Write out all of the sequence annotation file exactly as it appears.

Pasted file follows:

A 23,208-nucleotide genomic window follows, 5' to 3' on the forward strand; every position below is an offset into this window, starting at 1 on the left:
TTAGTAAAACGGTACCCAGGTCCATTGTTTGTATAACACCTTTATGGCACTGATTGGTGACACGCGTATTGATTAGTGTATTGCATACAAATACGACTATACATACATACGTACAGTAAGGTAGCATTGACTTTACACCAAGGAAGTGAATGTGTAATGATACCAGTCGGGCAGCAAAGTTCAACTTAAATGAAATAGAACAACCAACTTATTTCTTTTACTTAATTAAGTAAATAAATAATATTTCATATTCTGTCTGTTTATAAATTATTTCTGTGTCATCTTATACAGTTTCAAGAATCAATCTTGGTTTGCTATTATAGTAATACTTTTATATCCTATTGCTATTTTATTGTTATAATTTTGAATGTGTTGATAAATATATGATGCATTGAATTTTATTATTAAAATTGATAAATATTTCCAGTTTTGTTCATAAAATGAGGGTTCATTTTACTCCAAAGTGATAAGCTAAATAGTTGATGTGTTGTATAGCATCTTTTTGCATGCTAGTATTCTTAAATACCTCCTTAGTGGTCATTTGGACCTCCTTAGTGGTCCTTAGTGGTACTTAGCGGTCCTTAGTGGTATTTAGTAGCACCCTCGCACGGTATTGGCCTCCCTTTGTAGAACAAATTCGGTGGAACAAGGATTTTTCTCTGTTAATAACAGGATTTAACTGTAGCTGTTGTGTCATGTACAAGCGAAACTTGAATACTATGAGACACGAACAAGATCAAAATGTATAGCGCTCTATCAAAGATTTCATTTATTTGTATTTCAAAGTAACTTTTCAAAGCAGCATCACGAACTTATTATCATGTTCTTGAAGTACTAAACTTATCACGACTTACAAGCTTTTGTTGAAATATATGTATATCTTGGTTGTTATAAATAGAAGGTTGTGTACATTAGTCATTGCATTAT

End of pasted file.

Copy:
A 23,208-nucleotide genomic window follows, 5' to 3' on the forward strand; every position below is an offset into this window, starting at 1 on the left:
TTAGTAAAACGGTACCCAGGTCCATTGTTTGTATAACACCTTTATGGCACTGATTGGTGACACGCGTATTGATTAGTGTATTGCATACAAATACGACTATACATACATACGTACAGTAAGGTAGCATTGACTTTACACCAAGGAAGTGAATGTGTAATGATACCAGTCGGGCAGCAAAGTTCAACTTAAATGAAATAGAACAACCAACTTATTTCTTTTACTTAATTAAGTAAATAAATAATATTTCATATTCTGTCTGTTTATAAATTATTTCTGTGTCATCTTATACAGTTTCAAGAATCAATCTTGGTTTGCTATTATAGTAATACTTTTATATCCTATTGCTATTTTATTGTTATAATTTTGAATGTGTTGATAAATATATGATGCATTGAATTTTATTATTAAAATTGATAAATATTTCCAGTTTTGTTCATAAAATGAGGGTTCATTTTACTCCAAAGTGATAAGCTAAATAGTTGATGTGTTGTATAGCATCTTTTTGCATGCTAGTATTCTTAAATACCTCCTTAGTGGTCATTTGGACCTCCTTAGTGGTCCTTAGTGGTACTTAGCGGTCCTTAGTGGTATTTAGTAGCACCCTCGCACGGTATTGGCCTCCCTTTGTAGAACAAATTCGGTGGAACAAGGATTTTTCTCTGTTAATAACAGGATTTAACTGTAGCTGTTGTGTCATGTACAAGCGAAACTTGAATACTATGAGACACGAACAAGATCAAAATGTATAGCGCTCTATCAAAGATTTCATTTATTTGTATTTCAAAGTAACTTTTCAAAGCAGCATCACGAACTTATTATCATGTTCTTGAAGTACTAAACTTATCACGACTTACAAGCTTTTGTTGAAATATATGTATATCTTGGTTGTTATAAATAGAAGGTTGTGTACATTAGTCATTGCATTAT